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Dulse: A Healthy Choice

Increased metabolism, vitamins and minerals, healing and enhancing of the liver, and digestive system healing. These are some of the many benefits of dulse, a red seaweed that also serves as a well-known snack food.

DulseWhat is Dulse?

Dulse grows on the northern coasts of the Atlantic and Pacific Oceans and has even been an important source of fiber for centuries in Iceland. It is also a clinically proven antioxidant and plant-based source of iodine and potassium. In sun-dried form, dulse is commonly eaten as flakes or powder. Red or purple in color, the plant has the binomial name Palmaria palmata. It grows either attached to rocks or by a “holdfast.” The plant has a short stipe and variable fronds, also having a rather leathery texture.

Compared with other vegetables, dulse is a good source of minerals and vitamins and contains all trace elements needed by humans, featuring a high protein content. From June to September, it is commonly found and can be hand-picked when the tide is out. It grows within the intertidal zone from the mid tide portion and into deeper water at depths of 20 m or more. After being picked by hand, the plant is brought to drying fields and put through a shaker to remove shells, small snails, etc. and then spread to dry. In some countries it is used as fodder for animals.

Dulse is the only species of palmaria found on the coast of Atlantic Europe. It can be found from Portugal to the Baltic coasts as well as on the coasts of Iceland and the Fanoe Islands. Palmaria palmate also grows on the shores of Arctic Canada, Arctic Russia, Japan, Korea, and Alaska. In the northeast United States as well as Iceland, Ireland, and Atlantic Canada, Palmaria palmate is commonly used as food and medicine and can be found in many health food stores or fish markets. It can also be ordered directly from local distributors. In cooking, it is used as a flavor-enhancer.

How to Incorporate Dulse in Your Daily DietEating Dulse

There are different ways to eat it. It can be eaten directly off the rocks before sun-drying, it can be eaten sun-dried either as ground into flakes or a powder. In Iceland it is traditionally eaten with butter. A versatile food and enhancer, it can be pan fried into chips, baked, or simply microwaved. It can also be of used in soups, sandwiches and salads, or even added to bread or pizza dough. When finely diced, dulse can be used to enhance flavor in meat dishes such as chili, in place of sodium salt. Because it contains iodine, it is good for the prevention of goiter.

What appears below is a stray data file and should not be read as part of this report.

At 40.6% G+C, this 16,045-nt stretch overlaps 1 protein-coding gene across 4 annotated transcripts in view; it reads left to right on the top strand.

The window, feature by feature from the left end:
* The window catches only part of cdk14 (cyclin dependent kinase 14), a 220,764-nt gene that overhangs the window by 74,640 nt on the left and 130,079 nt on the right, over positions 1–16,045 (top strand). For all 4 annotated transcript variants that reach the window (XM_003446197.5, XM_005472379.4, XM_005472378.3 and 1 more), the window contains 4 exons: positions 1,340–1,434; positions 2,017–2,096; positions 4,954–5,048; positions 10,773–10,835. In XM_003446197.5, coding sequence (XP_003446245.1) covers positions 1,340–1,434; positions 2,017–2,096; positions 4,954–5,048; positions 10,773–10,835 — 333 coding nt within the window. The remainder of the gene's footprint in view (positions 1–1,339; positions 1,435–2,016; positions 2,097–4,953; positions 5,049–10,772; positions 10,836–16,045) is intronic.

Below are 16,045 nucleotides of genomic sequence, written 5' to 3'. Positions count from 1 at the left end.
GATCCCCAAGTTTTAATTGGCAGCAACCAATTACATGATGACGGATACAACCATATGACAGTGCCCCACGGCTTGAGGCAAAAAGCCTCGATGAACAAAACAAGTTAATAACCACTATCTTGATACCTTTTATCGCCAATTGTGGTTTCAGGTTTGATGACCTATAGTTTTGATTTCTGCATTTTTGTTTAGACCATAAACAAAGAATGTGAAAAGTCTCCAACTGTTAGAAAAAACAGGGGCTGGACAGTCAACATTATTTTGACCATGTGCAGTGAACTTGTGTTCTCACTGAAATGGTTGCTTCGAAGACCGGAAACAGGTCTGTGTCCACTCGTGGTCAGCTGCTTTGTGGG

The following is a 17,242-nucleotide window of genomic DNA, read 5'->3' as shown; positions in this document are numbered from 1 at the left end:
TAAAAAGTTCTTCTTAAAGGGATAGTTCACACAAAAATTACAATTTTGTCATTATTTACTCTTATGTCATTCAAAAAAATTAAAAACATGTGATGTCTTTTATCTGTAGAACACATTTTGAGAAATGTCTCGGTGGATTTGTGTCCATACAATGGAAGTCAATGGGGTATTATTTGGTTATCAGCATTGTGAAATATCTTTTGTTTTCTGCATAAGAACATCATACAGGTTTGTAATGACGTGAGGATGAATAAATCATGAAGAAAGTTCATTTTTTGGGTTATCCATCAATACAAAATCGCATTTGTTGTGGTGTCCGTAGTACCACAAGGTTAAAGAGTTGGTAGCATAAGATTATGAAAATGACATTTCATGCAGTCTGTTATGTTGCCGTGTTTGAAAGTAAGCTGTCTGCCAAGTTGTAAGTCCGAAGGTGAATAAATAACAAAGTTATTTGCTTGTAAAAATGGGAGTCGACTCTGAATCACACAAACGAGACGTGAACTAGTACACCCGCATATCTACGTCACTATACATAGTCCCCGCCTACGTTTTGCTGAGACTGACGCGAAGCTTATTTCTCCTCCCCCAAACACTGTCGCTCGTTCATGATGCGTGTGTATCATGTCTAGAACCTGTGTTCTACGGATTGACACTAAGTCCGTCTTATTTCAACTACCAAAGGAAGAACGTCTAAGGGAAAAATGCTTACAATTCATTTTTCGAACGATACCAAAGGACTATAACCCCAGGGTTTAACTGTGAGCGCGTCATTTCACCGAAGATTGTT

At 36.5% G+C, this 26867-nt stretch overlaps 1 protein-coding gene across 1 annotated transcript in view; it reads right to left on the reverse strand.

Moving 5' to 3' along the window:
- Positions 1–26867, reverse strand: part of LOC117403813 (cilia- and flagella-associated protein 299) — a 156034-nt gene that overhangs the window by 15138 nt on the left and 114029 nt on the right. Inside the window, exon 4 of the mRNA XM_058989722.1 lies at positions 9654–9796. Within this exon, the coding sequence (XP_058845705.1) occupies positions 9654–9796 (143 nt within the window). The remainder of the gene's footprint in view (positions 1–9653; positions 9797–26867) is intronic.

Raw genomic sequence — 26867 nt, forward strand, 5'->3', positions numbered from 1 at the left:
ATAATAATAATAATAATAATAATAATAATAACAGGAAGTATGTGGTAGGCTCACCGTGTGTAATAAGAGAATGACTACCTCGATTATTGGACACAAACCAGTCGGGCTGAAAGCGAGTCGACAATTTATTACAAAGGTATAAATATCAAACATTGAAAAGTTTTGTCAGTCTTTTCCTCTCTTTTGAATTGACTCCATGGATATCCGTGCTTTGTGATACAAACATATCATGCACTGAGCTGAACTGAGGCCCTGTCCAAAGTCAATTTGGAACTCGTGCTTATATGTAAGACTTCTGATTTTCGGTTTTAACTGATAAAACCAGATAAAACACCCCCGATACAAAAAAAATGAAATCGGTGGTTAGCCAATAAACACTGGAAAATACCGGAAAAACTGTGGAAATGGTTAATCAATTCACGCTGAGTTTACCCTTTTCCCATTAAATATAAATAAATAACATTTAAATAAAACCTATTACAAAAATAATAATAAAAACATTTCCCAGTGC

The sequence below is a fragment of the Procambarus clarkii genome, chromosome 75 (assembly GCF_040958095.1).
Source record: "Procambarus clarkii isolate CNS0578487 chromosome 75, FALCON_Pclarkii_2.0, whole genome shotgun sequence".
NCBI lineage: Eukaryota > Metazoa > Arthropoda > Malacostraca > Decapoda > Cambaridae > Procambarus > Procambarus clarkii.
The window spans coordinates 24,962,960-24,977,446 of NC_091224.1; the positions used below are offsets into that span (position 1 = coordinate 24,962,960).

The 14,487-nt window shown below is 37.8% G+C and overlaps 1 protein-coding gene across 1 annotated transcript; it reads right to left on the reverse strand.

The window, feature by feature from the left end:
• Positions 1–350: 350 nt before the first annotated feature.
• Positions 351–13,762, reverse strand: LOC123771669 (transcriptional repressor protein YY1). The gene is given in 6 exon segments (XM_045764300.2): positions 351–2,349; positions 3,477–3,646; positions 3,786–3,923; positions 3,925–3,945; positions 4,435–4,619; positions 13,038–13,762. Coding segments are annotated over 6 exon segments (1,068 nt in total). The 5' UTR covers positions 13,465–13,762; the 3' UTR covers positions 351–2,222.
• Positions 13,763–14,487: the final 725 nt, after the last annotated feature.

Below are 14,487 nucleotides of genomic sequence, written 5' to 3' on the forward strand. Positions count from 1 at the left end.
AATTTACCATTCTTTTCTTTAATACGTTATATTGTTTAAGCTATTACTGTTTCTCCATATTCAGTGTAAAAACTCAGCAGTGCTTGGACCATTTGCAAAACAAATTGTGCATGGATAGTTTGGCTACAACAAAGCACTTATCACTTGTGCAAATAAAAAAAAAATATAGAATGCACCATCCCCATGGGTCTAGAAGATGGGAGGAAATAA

Loaded with numerous valuable vitamins and minerals, including potassium and iron, a 3.5-ounce serving of the fresh seaweed provides about 33 mg of iron and 1,720 mg of potassium, offering over 100 percent of the daily values set by the FDA based on a diet of 2,000 calories a day. Iron is good for red blood cells and helps muscle cells carry oxygen throughout the body and is necessary for proper chemical reactions. Potassium holds an important role as it is essential for proper contraction of muscles and helps your heart maintain a steady beat.

Dulse flakes are crunchy and have a nutty, slightly salty taste. These flakes are rich in iodine, which is an element that is severely lacking in most people’s diet today. Your body cannot naturally make iodine but it needs it to function. Iodine can be found all over oceans, soil, rocks, and within seaweed. The body needs iodine for the development of important thyroid hormones. Your thyroid is a gland that is located near your neck, and is in charge of metabolic processes such as growth and the use of energy. The rate of iodine deficiency has increased 400 percent over the last 40 years. An iodine deficiency can lead to the following:

• Infertility in women
• Links to breast cancer and fibrocystic breast disease
• Leading cause of preventable intellectual disability or mental retardation in children
• Weight gain, lack of energy, depression, cardiovascular disease
• Goiter (hyperthyroidism)

The U.S. Recommended Dietary Allowance (RDA) for iodine is 150-290 micrograms for adults. It only takes one gram of dulse flakes to provide that daily amount.

Dulse is a Phenomenal Source of Protien

Protein content is important because not only do proteins help in the creation of new cells, but they also serve a significant role in your body’s maintenance and repair. A serving of only 3.5 ounces of fresh Palmaria palmata offers 21.5 grams worth of protein, around 43 percent of the FDA’s set daily value. In June 1999, an article that was published in “The Journal of Nutritional Biochemistry” noted that the seaweed may be a potential source of protein in the human diet. Vitamin B-12 is another key benefit of the plant. This vitamin plays a key role in the functioning of the brain and nervous system, and for the formation of blood.